A different kind of Super Hero movie.
Griff the Invisible (2010)
Directed By: Leon Ford
Where to get it: Indomina Media
One the many charming things about me (yes I shall talk about myself here) is that I like stuff that is a little offbeat. And the indie hero film, Griff the Invisible, is just that sorta thing. So naturally it did raise my interest. I mean why does every single hero film have to have a zillion dollar budget and a ton of explosions? To be blunt with you, something like this from time to time is a nice change of pace. I’m not going to say that some of you might not enjoy a little more of your typical hero stuff in comparison so this, but I will say that this sorta film will find it’s self a nice little place in film lover’s world as well.
The story is about Griff (Ryan Kwanten) a socially awkward office worker who spends his days being bullied by his workmates. At night he is Griff the Invisible, a superhero who roams the streets of his local neighborhood, protecting the innocent. Griff has his world turned upside down when he meets Melody (Maeve Dermody), the beautiful young daughter of a hardware store owner, who shares his passion for the impossible.
Griff the Invisible is a name that sure does fit our main character here (who is named Griff) really well. Where as in his hero persona he can pretty much do what he wants to do. While being himself he find that is simply not the case. He’s socially awkward, he’s just awkward in general actually. It’s the type of character that movies like this thrive off of and it is just bleeding indie through and through, from character actions to the dialogue. But its in the super hero aspect of this one that both adds something new and also sets you up for a bit of a let down if you did go into this expecting a lot of action.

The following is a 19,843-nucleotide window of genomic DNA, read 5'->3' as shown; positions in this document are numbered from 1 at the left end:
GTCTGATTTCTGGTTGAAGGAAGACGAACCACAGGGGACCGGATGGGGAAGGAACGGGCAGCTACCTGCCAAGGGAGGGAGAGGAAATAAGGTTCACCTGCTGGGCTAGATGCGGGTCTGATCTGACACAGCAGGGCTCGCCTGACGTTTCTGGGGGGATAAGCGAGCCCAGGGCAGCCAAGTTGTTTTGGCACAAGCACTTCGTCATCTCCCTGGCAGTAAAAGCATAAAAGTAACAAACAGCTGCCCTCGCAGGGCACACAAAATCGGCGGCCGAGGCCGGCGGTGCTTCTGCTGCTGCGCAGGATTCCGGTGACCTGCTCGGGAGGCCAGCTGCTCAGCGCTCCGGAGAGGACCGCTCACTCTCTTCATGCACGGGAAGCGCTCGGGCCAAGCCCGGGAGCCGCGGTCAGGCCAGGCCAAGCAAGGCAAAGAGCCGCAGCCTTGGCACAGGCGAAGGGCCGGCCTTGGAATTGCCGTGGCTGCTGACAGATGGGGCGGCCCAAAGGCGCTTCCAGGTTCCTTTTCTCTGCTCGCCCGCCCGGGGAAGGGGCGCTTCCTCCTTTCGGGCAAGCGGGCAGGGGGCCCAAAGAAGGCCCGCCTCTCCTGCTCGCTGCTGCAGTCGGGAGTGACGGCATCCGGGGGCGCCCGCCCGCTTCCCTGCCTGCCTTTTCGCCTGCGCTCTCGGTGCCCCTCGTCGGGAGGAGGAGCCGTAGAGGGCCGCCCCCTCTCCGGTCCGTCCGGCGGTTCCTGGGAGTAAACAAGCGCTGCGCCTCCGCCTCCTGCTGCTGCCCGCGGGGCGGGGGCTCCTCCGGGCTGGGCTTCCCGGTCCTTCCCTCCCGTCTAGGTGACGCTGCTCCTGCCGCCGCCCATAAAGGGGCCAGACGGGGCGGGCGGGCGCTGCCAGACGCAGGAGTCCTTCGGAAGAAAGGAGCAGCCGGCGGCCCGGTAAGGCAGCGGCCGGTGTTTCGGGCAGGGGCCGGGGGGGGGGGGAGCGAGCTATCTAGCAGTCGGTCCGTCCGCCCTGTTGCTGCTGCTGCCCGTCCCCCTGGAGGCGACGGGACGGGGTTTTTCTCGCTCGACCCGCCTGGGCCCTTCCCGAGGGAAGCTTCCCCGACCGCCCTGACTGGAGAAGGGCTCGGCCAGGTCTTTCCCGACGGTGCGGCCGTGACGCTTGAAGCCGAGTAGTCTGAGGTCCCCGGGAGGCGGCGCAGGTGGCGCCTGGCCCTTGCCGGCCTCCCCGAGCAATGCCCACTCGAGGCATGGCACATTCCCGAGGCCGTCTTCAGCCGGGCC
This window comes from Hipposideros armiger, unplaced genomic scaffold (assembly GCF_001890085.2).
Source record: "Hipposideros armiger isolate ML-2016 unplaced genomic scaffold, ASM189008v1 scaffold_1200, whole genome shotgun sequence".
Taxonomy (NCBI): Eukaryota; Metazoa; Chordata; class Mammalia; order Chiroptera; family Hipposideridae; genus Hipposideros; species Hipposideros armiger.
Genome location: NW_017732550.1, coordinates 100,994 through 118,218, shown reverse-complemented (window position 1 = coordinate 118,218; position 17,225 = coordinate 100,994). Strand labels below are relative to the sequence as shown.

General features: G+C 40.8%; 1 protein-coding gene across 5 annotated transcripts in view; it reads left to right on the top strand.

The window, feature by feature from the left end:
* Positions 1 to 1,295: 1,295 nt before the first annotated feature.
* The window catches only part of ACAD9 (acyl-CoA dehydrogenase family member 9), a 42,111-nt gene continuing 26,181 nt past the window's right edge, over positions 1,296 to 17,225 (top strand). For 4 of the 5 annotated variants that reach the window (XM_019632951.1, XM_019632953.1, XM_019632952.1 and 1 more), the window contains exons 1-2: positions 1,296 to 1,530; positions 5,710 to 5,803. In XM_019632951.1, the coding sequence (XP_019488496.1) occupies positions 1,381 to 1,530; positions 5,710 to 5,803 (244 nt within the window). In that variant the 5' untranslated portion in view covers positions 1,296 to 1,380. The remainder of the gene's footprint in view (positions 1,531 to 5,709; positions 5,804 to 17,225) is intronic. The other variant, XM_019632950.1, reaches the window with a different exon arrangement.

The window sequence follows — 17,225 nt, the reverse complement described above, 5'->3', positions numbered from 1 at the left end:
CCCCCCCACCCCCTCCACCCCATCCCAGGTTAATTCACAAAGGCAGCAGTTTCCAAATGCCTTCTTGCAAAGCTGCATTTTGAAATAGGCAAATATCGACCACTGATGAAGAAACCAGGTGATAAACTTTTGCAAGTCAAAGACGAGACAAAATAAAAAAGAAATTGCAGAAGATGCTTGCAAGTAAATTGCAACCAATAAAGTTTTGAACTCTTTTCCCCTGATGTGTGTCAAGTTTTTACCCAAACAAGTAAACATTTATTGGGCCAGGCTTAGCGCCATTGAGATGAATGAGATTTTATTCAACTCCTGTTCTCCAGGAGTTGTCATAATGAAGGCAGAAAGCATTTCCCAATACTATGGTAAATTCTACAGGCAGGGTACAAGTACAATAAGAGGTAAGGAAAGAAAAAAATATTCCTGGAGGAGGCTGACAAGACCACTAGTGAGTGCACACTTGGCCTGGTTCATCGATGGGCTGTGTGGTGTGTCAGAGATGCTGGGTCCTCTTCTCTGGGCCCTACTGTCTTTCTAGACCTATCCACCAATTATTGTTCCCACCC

While there is the hero plot, action isn’t what you get here to be the main representative of this film. We have wacky characters, we have some rather silly scenes from time to time. And I think the performance Maeve Dermody here is just outstanding and drives home the romantic part of a good portion of the film very well. I would probably say that is when the movie is at it’s best. Then again, that does leave the door open for some to call the hero portion of the film weak and it may be a fair accusation. But while that seems to for sure be the selling point, I don’t really see it as the actual point of the film. It more or less at times seems to be there to just drive home a bit of a different twist to things.
I think the film has some very good positives, but at the same time one could argue that we have a negative or two as well. But at the end of the day, I feel it’s a very nice story that can be very interesting and fun in spots. And I think it’s a film that a lot of people will like, even if a few people don’t. That being said, I’d go into this one if you were the type of person who digs a silly indie film, in the nature of a Wes Anderson film. Now don’t get me wrong, I don’t think we can compare it to any of Wes’ films, but I do think it’s sniffing a little around the same genre overall. And it’s doing it a little more so than in the full blown hero movie department.
You got a bit of a mixed bag here, but it’s not by any means bad. I think a few of diehard indie film fans might really like it a whole lot. And then again, you main stream folks might not. I myself, do enjoy seeing a film like this from time to time. And the fact it;s well acted doesn’t hurt things at all either.
The Rating (6/10)